As part of Climate KIC’s "Pioneers" program, I worked for a month at the Sustainable Mobility office in Wroclaw, in Poland. The office is focused on ​​transport modeling, so it’s in charge of collecting real data on flows and citizens’ travel behavior, and using them to predict future situations in the road network. At the time of my visit, they were planning the new complex mobility study, which includes the general survey (in person and virtual), digital and manual counting, and big data collection. We also made several modeling of future scenarios taking into account some infrastructure works that are planned for the coming years.

Wroclaw, with a little more than 600,000 inhabitants, has a big challenge: to reduce congestion. It’s a car and suburb loving city. All the roads that leave from the city usually have congestion every day at rush hour, there is not enough access by train to suburban neighborhoods, and, although a good job has been done to ban free parking in the center, in the rest of the city car users can park where they please. Looking back on history, this is a country that came out of communism a little more than 20 years ago, therefore people perceive having a car as a symbol of freedom and self-determination, something that previously they could only imagine. The Sustainable Mobility Office of the Municipality faces a challenge that is not at all negligible.

To evaluate past interventions and develop future strategies, we worked in the planning of the complex mobility study. For this we made a comparison of studies in different cities, including Barcelona and Warsaw. The Municipality of Wroclaw was drafting the tender, so it was time to add or remove elements according to the lessons learned in other contexts. It was interesting to see how cultural differences have an influence on this type of study, for instance, while in Barcelona the mobility survey is done by telephone, in Poland it must be done face-to-face because there is no culture of answering anything by phone. Of course this causes costs to rise in a study that is already quite expensive to begin with. Attempts are being made to collect information through virtual surveys, but the reliability of the data is still uncertain. And as if that was not enough, previously bidding was declared void for bureaucratic issues and lack of budget, which in turn generates more costs by launching a second contest.

We also prepared a comparative study of possible future scenarios for 2019, 2025, 2030 and 2050, based on the new infrastructure works that are being executed and are planned for the coming years. Basically it’s about expanding and completing the road ring that will decongest the center, and remove the elevated infrastructure that divides the city. For this we used the PTV Visum tool from the German developer PTV Group, a powerful tool that is now getting quite popular in several cities. What still represents a threat to a more realistic model, is the inclusion of non-motorized means of transportation. The challenge may come from the lack of data that the city may have, or from the lack of reliability in the software to deal with human movements that do not follow a necessarily predictable pattern. There is a lot of discussion about how to collect more accurate and reliable bicycle and walkability data to be included in the model, and thus be able to design taking into account all actors and all means, but so far few cities have managed to obtain important results in this regard.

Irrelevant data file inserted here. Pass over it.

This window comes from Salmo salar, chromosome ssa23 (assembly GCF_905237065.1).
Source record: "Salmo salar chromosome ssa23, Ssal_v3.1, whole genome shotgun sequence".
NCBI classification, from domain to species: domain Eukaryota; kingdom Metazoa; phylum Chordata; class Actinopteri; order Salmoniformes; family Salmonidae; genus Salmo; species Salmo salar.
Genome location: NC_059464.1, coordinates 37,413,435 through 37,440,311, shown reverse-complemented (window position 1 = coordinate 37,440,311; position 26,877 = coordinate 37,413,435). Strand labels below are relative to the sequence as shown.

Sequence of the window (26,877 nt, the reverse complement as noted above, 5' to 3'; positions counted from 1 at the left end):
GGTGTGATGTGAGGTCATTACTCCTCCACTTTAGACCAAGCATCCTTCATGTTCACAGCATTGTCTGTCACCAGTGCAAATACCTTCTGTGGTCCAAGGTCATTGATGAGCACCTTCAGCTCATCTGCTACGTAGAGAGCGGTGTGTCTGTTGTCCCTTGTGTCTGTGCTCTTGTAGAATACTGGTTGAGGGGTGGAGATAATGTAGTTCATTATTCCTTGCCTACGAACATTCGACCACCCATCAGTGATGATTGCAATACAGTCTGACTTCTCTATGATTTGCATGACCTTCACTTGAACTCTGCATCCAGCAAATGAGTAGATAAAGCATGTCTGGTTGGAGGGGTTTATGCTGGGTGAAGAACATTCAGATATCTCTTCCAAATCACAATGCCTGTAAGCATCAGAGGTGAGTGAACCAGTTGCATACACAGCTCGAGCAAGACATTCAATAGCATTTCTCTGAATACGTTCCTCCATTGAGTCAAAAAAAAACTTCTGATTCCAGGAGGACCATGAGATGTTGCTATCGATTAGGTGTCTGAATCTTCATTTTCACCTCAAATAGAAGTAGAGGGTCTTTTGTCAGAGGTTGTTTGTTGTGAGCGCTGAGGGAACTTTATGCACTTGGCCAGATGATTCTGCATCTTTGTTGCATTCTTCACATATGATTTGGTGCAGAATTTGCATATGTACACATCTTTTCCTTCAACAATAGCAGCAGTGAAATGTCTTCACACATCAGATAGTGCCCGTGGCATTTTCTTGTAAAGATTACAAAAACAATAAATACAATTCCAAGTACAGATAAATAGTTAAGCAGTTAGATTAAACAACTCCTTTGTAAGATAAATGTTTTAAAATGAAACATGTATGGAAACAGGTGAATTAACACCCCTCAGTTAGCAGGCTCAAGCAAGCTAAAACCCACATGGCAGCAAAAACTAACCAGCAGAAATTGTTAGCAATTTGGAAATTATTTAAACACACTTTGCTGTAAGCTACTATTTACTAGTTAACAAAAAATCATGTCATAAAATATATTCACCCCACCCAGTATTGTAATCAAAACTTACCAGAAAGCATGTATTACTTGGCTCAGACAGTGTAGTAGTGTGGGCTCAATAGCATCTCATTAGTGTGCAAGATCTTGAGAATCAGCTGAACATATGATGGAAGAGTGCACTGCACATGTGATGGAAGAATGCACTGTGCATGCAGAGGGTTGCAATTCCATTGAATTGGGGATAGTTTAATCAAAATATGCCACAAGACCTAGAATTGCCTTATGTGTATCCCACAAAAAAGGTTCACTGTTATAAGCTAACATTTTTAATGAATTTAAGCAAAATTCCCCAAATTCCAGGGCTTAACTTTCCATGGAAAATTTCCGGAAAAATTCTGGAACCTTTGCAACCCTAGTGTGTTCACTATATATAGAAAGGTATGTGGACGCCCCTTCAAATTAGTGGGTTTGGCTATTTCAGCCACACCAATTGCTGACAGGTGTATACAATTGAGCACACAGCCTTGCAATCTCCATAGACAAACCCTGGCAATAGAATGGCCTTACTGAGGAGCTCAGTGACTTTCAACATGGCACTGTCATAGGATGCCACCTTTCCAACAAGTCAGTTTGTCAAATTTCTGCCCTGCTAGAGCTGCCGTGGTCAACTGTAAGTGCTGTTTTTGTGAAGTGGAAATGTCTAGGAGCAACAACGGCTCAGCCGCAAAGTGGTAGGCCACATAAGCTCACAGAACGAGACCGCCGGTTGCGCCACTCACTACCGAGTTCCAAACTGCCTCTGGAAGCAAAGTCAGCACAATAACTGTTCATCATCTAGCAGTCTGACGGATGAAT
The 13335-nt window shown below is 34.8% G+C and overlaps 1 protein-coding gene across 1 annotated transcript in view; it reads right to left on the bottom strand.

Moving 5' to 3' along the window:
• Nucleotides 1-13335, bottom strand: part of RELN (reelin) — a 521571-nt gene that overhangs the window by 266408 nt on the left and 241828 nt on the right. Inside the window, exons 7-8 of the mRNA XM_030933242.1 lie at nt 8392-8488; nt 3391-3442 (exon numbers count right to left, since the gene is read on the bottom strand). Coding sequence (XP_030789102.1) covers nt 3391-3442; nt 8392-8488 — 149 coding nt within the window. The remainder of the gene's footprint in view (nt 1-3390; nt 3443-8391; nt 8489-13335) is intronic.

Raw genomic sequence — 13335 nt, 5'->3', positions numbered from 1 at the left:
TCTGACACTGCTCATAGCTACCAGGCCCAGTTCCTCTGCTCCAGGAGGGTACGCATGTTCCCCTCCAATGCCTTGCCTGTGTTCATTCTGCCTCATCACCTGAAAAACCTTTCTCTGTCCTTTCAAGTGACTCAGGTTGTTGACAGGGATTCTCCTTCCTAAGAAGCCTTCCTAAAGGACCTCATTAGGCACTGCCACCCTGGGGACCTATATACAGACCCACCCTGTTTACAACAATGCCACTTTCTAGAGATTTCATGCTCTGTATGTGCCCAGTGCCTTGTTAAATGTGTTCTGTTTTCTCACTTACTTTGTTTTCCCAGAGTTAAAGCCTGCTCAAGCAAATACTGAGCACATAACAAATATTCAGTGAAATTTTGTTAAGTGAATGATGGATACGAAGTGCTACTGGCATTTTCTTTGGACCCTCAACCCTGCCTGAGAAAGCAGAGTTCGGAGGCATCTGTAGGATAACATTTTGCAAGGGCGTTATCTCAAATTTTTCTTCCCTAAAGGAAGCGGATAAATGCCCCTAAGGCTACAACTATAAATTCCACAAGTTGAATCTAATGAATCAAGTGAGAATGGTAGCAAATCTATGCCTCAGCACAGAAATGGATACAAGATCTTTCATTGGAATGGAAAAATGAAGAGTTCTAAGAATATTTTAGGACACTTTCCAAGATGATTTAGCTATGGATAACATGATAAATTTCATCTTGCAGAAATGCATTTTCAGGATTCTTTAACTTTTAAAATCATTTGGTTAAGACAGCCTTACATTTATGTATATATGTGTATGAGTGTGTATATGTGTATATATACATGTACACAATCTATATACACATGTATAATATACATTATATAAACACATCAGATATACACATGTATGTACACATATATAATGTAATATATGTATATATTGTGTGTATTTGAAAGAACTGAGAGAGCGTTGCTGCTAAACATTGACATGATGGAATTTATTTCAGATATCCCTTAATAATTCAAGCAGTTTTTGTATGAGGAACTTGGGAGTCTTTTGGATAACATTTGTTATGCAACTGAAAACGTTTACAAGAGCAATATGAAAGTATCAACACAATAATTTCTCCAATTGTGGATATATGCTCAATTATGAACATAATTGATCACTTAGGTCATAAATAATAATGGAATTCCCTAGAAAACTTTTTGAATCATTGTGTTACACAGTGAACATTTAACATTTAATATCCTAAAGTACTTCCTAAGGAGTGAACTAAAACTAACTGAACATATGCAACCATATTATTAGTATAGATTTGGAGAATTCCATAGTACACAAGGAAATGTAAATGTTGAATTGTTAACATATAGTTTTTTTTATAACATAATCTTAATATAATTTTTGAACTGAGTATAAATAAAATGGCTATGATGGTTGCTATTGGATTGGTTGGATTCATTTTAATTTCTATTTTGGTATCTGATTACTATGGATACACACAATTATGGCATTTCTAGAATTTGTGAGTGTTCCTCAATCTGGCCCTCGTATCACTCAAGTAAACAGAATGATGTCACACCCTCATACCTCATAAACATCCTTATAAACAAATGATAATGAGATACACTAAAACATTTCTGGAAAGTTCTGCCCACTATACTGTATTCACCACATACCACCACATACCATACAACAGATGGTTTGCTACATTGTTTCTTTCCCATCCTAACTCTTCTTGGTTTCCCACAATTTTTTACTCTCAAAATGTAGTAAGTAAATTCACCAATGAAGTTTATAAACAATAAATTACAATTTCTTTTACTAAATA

During my stay there was a conference called Divercity, which brought together several influential experts from the region. One of the field trips was a bicycle tour around Wroclaw pointing out the advances of cycling infrastructure. Wroclaw is one of the most bike-friendly cities in Poland, thanks in part to the great activist network that has fueled its growth. The person in charge of the bicycle at the Municipality comes from the strongest group of activists, which means that a permanent link between the public administration and citizens' interests is maintained. That is reflected in the infrastructure; In spite of having bike lanes where the perception of safety is non-existent (even for an experienced urban cyclist), they have managed to optimize resources and, with a little creativity, have achieved an interesting cycling infrastructure (see photos below).

Short but interesting experience of working in a car-loving city, from the public administration perception. It is clear that the challenge is not easy and that our cities do what they can to solve the problems in the best way, but it is also very noticeable that lack of innovation and a bureaucratic administration can be large obstacles to moving ahead. I want to give a special recognition to the admirable work that the women are doing in the Office of Sustainable Mobility; without their contribution, it would be much harder and slower to achieve any result.